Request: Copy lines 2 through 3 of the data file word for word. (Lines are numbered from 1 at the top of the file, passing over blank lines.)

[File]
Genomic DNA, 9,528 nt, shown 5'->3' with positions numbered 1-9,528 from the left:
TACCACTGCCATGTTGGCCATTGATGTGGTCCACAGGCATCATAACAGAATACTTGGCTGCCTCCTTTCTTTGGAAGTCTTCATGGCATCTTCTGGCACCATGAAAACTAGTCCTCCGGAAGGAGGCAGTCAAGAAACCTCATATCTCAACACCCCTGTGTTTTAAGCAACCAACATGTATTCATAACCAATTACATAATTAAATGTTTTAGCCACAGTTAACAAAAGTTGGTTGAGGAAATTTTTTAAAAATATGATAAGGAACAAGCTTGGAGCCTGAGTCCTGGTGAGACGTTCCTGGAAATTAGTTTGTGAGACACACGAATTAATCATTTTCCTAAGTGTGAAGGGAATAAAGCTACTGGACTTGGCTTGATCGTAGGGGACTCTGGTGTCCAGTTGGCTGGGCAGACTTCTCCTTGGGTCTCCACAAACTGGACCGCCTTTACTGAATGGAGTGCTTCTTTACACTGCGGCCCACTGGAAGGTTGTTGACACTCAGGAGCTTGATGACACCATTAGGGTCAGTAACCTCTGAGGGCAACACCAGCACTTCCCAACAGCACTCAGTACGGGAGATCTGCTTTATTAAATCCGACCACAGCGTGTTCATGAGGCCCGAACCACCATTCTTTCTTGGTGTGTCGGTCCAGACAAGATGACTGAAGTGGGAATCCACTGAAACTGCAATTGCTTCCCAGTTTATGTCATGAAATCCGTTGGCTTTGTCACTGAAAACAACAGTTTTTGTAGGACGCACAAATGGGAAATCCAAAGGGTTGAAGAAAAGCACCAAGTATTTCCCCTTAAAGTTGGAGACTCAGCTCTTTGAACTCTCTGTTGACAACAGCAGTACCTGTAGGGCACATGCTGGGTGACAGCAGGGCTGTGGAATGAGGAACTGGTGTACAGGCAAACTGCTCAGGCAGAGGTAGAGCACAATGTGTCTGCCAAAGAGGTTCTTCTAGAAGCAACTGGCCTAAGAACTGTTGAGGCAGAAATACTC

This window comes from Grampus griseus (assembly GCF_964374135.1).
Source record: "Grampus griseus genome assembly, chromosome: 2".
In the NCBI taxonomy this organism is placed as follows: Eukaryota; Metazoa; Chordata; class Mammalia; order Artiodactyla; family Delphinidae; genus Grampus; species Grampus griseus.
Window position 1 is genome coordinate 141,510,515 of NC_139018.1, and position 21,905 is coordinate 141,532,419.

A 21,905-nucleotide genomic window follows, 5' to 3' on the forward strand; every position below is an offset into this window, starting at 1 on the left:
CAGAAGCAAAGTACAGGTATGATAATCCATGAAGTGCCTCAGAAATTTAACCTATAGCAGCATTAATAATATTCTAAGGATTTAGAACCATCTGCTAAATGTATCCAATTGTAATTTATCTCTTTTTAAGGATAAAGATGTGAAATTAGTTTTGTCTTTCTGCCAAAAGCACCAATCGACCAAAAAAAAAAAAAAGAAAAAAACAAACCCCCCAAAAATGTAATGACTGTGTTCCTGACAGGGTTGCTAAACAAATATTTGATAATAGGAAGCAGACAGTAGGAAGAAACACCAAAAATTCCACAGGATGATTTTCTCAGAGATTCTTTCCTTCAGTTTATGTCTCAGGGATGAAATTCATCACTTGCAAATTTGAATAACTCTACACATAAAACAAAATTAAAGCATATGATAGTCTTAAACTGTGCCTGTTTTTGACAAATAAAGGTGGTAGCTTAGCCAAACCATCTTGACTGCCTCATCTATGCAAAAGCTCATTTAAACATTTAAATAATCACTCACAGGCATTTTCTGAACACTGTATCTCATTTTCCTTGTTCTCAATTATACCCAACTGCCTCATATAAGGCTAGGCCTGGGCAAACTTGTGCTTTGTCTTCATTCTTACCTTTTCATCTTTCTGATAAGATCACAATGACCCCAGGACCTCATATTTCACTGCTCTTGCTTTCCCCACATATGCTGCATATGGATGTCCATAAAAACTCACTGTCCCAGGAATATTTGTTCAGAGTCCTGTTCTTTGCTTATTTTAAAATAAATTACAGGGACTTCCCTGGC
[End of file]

TACCACTGCCATGTTGGCCATTGATGTGGTCCACAGGCATCATAACAGAATACTTGGCTGCCTCCTTTCTTTGGAAGTCTTCATGGCATCTTCTGGCACCATGAAAACTAGTCCTCCGGAAGGAGGCAGTCAAGAAACCTCATATCTCAACACCCCTGTGTTTTAAGCAACCAACATGTATTCATAACCAATTACATAATTAAATGTTTTAGCCACAGTTAACAAAAGTTGGTTGAGGAAATTTTTTAAAAATATGATAAGGAACAAGCTTGGAGCCTGAGTCCTGGTGAGACGTTCCTGGAAATTAGTTTGTGAGACACACGAATTAATCATTTTCCTAAGTGTGAAGGGAATAAAGCTACTGGACTTGGCTTGATCGTAGGGGACTCTGGTGTCCAGTTGGCTGGGCAGACTTCTCCTTGGGTCTCCACAAACTGGACCGCCTTTACTGAATGGAGTGCTTCTTTACACTGCGGCCCACTGGAAGGTTGTTGACACTCAGGAGCTTGATGACACCATTAGGGTCAGTAACCTCTGAGGGCAACACCAGCACTTCCCAACAGCACTCAGTACGGGAGATCTGCTTTATTAAATCCGACCACAGCGTGTTCATGAGGCCCGAACCACCATTCTTTCTTGGTGTGTCGGTCCAGACAAGATGACTGAAGTGGGAATCCACTGAAACTGCAATTGCTTCCCAGTTTATGTCATGAAATCCGTTGGCTTTGTCACTGAAAACAACAGTTTTTGTAGGACGCACAAATGGGAAATCCAAAGGGTTGAAGAAAAGCACCAAGTATTTCCCCTTAAAGTTGGAGACTCAGCTCTTTGAACTCTCTGTTGACAACAGCAGTACCTGTAGGGCACATGCTGGGTGACAGCAGGGCTGTGGAATGAGGAACTGGTGTACAGGCAAACTGCTCAGGCAGAGGTAGAGCACAATGTGTCTGCCAAAGAGGTTCTTCTAGAAGCAACTGGCCTAAGAACTGTTGAGGCAGAAATACTC

This window comes from Grampus griseus (assembly GCF_964374135.1).